A Night to Remember

Jasper's night of glam and glitz is cut short when he runs into a woman who doesn't seem to be quite all there.

The Ritz-Carlton, Upper Chicago


The Ritz-Carlton Chicago sparkles tonight, and not just because the staff spent most of the day polishing the chandeliers. While the crystals on the ceiling sheen, the ones that drip off of the guests of the latest advertisement unveiling rival even the most magnificent chandeliers in the room. The fountain, in all of its marbeled glory, even envies the many diamonds that shine among the party-goers. Yet such unveilings, for such prestigious clients, require a modicum of over-the-top-ness. The diamond seller had loved the campaign pitched to them.

And the launch was to be no different. Every woman in diamonds. Signed out diamonds— on loan, only. But diamonds nonetheless.

Some might think this would leave most of the men in want. But wearing his tailored black Armani suit, Jasper Goode hardly seems in want. His own diamond cufflinks (that he owns, thank you very much) make him seem like he belongs at this party. But he more than belongs. He owns it. And every movement, every sway of his stance, conveys as much. His fingers grasp around a flute of champagne as he steals a single moment to stare at his handiwork. Sure, he has a team that work under him, but at the end of the day, he made this happen. His eyebrows draw together with a modicum of good humour, the finishing touches brought in by his assistant are more than he expected— namely the jewelry chosen. He'll have to get her a present later. Or have herself get herself one.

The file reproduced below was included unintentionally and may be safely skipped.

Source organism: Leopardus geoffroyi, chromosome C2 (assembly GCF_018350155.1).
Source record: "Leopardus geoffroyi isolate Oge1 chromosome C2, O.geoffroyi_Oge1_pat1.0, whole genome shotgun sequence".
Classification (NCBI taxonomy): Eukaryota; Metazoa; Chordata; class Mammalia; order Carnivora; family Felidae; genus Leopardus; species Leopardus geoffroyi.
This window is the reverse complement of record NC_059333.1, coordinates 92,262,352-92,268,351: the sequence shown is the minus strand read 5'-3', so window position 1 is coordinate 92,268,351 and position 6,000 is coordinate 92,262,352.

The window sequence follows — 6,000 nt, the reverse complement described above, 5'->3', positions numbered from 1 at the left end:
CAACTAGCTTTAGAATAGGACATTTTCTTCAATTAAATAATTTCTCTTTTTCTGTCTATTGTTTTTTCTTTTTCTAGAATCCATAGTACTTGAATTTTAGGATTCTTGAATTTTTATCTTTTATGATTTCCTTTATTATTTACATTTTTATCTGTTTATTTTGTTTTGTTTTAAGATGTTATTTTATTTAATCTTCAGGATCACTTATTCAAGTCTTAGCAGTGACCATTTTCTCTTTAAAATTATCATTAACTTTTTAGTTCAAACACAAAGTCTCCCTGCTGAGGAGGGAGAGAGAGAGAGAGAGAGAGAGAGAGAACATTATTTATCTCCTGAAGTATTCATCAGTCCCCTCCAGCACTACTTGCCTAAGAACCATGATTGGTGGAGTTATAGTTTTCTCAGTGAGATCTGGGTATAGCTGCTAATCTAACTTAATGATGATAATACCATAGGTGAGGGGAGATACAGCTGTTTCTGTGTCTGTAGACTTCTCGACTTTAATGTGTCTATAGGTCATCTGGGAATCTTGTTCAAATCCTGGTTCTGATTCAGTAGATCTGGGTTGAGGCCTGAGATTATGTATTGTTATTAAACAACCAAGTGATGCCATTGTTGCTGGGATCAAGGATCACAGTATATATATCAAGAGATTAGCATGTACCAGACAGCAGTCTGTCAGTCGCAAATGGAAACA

He shoots the crowded room a half smirk and downs the champagne in one gulp. After swallowing, he shoots the crowd a large toothy grin. Bring on the night. The work is over, now it's all about enjoying himself and having a good time.

The daughter of a prestigious banking official, the slender brunette figure of June Holly wears both diamonds and party well; her experienced tagging of a champagne glass off a moving tray telling of expertise while the slight sway afterward assures that she has, already, been having a good time. Rocking on heels balanced precariously on some of those very same diamonds other women must turn in when the night ends, like gold-digging Cinderellas, June is elevated above the normal crowds not because she's better than them but because she's an ungainly height for a woman.

"Pardon me," she stops the next server as he begins to pass by. As he waits, one of her slender hands on his shoulders, she knocks back the glass even faster than Jasper. If it weren't for her not seeing him, her stance across the way combined with the action might be viewed as a challenge. But, unaware, she thunks the glass back down on a tray and sashays a hand through her hair as the serving man leaves.

While he may be below her notice, June is hardly above Jasper's. His eyes narrow and his lips curl conspicuously. A single hand shoves into his pocket as he watches her down her glass while his free hand returns his now empty flute to one of the trays. He slides beside her, and without actually looking at her, manages, "Is that a challenge?" There's a subtle shift of his eyes as he watches her in his periphery, all the while playing nice with the rest of the room. Everyone is a potential client, after all.